The VHI questionnaire was chosen from among other similar tools because of its simplicity and ease of administration among children [9]. This instrument was developed in order to evaluate dysphonic patients and their treatment outcomes. Despite our patients’ collective history of diffuse disease and multiple surgical excisions, their responses to the VHI questionnaire suggest that these patients do not perceive their voices to have a notably negative impact on their quality of life, and even clearly marked improvement after cidofovir treatment.

The GRBAS scale was developed by the Committee for Phonatory Function Tests of the Japanese Society of Logopedics and Phoniatrics. This scale was selected because of its generality. This scale is also widely used among different classes of judges with consistent results. The results of the perceptual analysis performed in our study provide clinicians with a baseline of voice quality and a way to monitor the course of therapy to improve voice quality. Significant differences were found in the overall quality of the voice, roughness, and breathiness before and after surgery. It is evident that CO2 surgery combined with intraepithelial cidofovir injections led to even better voice quality.

In our study a number of surgical procedures correlated with poor voice quality but not with patient age. Letho et al. found the opposite, possibly due to the smaller group of patients in their study [17].

Computer-assisted voice analysis is an important diagnostic breakthrough, providing objective measurements that are not available with other instruments.

Fundamental frequency is “an acoustic measure that directly reflects the vibrating rate of the vocal fold.” In our study patients had high fundamental frequencies after cidofovir treatment. Acoustic parameters showed a strong correlation between voice quality before and after treatment.

Chan et al. proposed that hyaluronic acid (HA), which is a glycoseaminoglycan isolated from the vocal fold lamina propria extracellular matrix, may play an important role in maintaining optimal tissue firmness that could contribute to the control of fundamental frequency [18]. Papillomatosis is known to occur most often in sites at which ciliated and squamous epithelium are adjacent to each other [19]; however, the impact of this viral disease or its surgical therapy on the HA content in the vocal folds is unknown.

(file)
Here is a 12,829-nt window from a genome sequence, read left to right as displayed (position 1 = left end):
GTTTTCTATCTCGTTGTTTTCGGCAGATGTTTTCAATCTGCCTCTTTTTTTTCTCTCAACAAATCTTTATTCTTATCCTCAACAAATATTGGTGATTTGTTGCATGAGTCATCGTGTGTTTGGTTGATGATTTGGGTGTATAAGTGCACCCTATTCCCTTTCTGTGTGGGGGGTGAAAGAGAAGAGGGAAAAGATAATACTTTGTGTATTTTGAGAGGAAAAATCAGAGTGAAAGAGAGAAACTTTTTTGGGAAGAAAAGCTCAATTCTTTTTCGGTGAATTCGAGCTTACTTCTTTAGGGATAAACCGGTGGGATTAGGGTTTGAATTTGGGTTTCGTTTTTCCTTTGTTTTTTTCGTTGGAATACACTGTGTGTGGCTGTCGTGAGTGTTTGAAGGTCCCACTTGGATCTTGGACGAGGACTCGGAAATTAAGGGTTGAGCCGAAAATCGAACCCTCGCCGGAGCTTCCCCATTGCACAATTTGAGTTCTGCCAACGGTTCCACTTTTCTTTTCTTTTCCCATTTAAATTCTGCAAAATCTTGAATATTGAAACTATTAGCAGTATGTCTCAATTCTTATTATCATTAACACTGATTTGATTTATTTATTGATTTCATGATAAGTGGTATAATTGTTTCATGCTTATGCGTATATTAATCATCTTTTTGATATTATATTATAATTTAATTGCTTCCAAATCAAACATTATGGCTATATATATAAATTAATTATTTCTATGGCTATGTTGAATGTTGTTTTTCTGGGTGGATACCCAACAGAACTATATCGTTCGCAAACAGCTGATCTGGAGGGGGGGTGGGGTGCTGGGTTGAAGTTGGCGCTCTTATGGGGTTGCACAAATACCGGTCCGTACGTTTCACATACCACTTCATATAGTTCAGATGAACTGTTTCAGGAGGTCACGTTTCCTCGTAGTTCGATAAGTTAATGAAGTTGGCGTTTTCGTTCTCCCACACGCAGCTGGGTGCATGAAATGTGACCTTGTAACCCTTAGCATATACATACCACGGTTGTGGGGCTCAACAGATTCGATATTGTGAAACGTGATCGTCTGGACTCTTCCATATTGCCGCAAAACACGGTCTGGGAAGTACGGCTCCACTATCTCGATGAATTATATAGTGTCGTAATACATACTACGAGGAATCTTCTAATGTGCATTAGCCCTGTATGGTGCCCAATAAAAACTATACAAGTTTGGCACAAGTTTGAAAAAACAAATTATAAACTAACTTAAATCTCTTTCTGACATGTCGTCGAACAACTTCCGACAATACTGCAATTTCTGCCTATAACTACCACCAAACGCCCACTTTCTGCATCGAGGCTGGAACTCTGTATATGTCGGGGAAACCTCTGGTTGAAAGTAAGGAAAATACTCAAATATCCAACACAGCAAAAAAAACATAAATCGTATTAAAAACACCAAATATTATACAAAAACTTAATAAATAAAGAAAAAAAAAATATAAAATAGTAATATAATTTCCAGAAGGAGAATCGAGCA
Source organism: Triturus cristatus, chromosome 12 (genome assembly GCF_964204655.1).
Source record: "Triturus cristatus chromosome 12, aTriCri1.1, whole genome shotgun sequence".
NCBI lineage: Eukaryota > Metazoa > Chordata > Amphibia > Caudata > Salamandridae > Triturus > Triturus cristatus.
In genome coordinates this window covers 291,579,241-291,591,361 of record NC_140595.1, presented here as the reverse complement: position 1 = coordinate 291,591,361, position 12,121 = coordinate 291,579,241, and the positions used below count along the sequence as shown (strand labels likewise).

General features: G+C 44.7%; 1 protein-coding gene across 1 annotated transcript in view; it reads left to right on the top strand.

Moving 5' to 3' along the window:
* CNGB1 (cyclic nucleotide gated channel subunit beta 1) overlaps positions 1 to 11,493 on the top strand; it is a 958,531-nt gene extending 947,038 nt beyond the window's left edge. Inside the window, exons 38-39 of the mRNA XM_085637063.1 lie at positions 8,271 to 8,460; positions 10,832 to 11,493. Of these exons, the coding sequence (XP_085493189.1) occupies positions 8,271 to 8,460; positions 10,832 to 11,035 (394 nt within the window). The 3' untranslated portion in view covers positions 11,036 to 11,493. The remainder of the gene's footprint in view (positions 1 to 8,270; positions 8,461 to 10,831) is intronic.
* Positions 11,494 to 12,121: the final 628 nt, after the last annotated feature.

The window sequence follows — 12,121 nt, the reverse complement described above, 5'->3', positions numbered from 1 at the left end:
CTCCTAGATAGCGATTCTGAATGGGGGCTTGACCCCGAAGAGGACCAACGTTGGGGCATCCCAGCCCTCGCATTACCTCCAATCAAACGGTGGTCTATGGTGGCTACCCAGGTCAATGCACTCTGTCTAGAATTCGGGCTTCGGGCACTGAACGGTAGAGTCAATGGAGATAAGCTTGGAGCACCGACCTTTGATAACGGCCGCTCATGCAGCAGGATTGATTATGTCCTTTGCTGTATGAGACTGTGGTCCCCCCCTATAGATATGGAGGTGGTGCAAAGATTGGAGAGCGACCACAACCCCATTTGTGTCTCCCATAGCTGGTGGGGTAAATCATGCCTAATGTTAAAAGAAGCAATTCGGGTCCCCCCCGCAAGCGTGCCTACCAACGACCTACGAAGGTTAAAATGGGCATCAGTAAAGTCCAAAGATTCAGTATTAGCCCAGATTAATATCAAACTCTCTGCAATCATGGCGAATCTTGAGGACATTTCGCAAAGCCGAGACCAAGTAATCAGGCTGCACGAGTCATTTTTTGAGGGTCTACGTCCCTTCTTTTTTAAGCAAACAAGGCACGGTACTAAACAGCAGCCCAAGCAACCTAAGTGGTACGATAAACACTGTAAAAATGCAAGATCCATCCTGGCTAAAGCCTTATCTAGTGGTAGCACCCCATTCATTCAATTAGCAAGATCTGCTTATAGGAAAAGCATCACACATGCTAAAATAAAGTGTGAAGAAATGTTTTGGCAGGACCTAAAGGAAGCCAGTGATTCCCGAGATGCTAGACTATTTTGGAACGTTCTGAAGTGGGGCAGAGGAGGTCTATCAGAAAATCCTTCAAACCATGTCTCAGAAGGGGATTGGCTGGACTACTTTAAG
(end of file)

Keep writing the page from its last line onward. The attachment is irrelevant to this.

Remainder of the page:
This is confirmed by the fact that other elements determining the amplitude and frequency of vocal fold vibration improved after treatment.

The MPT provides information about the control of the glottic region and respiratory function. All patients had longer MPTs compared with MPTs reported before treatment. Possible reasons for this include the following: decreased air escape from the glottis during phonation, increased lung capacity, and the use of proper breathing techniques [18].

The large group of patients and the three kinds of treatment (CO2 laser, mechanical removal, and cidofovir injections) enabled us to assess the impact of surgical techniques on final voice quality.

Conclusions

Treatment with intraepithelial cidofovir injections and CO2 laser debulking can lead to a nearly normal voice. Perceptual voice assessment during spontaneous conversation revealed improved phonation results, which were confirmed by objective acoustic voice analysis (MDVP). The maximal phonation time was significantly longer in all patients after implemented treatment. The significant reduction in VHI scores showed improved voice self-assessment and quality of life.

Notes

Compliance with ethical standards

Ethical approval

All procedures performed in studies involving human participants were in accordance with the ethical standards of the institutional and national research committee and with the 1964 Helsinki declaration and its later amendments or comparable ethical standards. The study protocol was approved by Bioethics Committee of Poznan University of Medical Sciences (approval no. 472/15).

Conflict of interest

The authors declare that they have no conflict of interest.

Informed consent

All patients provided written informed consent prior to the surgery.

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Authors and Affiliations

  • Joanna Jackowska
    • 1
  • Waldemar Wojnowski
    • 2
  • Anna Hashimoto
    • 2
  • Bogna Małaczyńska
    • 2
  • Krzysztof Piersiala
    • 3
    Email author
  • Piotr Świdziński
    • 2
  • Bożena Wiskirska-Woźnica
    • 2
  • Małgorzata Wierzbicka
    • 1
  1. 1.Department of OtolaryngologyHead and Neck Surgery Poznań University of Medical SciencesPoznańPoland
  2. 2.Department of Phoniatrics and AudiologyPoznan University of Medical SciencesPoznańPoland
  3. 3.Student Research Group at the Department of OtolaryngologyHead and Neck Surgery Poznań University of Medical SciencesPoznańPoland